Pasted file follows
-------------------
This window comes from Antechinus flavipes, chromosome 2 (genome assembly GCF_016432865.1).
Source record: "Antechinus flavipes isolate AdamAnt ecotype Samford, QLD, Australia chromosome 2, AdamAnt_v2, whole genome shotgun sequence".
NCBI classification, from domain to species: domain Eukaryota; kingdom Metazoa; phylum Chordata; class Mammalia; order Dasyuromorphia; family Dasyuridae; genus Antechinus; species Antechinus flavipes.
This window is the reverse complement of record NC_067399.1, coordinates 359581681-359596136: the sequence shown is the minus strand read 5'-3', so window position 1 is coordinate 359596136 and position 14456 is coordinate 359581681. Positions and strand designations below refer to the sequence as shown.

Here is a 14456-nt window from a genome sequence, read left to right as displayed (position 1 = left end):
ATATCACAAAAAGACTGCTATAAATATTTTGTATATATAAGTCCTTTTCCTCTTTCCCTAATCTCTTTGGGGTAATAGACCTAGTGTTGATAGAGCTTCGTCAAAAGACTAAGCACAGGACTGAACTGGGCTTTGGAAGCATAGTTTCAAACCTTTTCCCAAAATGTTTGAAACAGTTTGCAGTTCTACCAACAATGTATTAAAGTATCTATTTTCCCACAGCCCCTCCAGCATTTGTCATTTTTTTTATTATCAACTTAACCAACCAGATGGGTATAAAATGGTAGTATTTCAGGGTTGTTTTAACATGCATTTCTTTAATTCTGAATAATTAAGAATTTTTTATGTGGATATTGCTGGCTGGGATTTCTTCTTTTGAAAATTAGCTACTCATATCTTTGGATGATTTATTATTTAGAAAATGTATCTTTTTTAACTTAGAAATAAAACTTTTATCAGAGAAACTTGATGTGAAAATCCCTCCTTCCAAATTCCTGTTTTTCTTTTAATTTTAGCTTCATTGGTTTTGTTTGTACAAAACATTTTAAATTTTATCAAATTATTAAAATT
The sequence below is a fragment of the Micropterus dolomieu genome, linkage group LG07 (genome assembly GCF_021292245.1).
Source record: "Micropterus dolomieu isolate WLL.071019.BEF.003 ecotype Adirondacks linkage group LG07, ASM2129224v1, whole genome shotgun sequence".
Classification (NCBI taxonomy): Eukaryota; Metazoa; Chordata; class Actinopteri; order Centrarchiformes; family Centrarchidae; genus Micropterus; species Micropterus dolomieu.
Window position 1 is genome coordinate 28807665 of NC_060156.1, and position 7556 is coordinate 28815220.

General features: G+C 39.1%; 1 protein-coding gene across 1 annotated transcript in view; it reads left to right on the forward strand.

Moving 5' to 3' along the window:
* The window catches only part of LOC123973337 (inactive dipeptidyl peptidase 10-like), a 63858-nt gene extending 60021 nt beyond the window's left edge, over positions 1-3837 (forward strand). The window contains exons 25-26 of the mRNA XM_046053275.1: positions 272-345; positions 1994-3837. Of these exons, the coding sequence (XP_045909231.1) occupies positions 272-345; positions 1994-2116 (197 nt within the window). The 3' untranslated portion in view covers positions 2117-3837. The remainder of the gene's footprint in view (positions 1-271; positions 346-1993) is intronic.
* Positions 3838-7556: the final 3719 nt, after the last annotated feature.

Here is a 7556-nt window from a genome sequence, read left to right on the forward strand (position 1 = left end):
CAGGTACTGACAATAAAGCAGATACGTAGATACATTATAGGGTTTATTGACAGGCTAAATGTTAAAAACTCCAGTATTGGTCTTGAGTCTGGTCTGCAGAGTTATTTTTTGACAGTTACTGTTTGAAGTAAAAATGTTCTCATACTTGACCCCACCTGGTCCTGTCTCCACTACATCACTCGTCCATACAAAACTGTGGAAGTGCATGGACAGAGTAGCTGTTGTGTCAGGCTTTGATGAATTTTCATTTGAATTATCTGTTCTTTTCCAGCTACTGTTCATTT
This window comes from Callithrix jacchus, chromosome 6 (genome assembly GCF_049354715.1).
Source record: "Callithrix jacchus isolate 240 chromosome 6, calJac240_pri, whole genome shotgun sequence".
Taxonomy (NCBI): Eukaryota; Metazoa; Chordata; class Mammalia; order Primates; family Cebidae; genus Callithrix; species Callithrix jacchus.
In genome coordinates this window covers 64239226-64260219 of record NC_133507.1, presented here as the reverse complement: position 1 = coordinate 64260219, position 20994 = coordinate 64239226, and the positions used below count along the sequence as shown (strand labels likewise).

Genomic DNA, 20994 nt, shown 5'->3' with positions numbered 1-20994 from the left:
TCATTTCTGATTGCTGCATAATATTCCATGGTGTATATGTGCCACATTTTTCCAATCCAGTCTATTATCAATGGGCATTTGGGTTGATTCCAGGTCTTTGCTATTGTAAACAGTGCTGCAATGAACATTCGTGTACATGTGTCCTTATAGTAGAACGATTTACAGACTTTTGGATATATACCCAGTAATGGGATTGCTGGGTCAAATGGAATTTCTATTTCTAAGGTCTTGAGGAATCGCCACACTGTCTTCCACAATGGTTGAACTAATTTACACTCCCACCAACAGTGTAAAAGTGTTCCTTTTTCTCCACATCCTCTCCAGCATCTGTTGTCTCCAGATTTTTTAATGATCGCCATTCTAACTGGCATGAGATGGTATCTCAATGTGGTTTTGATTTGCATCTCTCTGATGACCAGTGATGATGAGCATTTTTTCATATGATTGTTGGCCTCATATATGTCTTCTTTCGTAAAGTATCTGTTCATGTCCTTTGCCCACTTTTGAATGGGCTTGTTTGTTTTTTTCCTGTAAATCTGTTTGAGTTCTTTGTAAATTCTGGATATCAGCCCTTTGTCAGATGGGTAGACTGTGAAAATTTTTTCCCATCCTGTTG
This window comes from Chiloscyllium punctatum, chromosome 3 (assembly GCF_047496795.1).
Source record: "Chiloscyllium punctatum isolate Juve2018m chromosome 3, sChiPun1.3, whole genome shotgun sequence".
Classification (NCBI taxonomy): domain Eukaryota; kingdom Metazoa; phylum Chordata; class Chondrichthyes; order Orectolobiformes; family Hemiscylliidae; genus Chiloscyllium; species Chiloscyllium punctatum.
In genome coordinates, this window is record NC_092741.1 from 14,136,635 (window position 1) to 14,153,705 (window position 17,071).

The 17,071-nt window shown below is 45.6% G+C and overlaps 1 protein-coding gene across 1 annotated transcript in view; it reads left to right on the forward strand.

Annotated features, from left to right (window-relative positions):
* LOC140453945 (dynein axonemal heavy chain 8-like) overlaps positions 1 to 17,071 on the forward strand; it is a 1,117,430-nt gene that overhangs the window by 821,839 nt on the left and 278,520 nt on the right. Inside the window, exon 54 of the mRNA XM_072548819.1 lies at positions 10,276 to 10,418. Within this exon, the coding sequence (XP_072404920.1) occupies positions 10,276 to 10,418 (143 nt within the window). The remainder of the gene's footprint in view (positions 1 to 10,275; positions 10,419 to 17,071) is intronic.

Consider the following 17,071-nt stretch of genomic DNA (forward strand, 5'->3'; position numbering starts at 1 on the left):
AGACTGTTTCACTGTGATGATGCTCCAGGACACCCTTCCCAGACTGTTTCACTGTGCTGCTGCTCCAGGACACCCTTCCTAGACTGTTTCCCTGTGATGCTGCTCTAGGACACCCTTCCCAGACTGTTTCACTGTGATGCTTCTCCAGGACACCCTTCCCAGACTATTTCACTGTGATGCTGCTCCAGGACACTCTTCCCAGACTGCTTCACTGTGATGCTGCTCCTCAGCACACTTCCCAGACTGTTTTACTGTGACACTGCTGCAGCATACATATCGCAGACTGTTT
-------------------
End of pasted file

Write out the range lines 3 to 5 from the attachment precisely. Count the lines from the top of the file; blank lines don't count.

NCBI classification, from domain to species: domain Eukaryota; kingdom Metazoa; phylum Chordata; class Mammalia; order Dasyuromorphia; family Dasyuridae; genus Antechinus; species Antechinus flavipes.
This window is the reverse complement of record NC_067399.1, coordinates 359581681-359596136: the sequence shown is the minus strand read 5'-3', so window position 1 is coordinate 359596136 and position 14456 is coordinate 359581681. Positions and strand designations below refer to the sequence as shown.

Here is a 14456-nt window from a genome sequence, read left to right as displayed (position 1 = left end):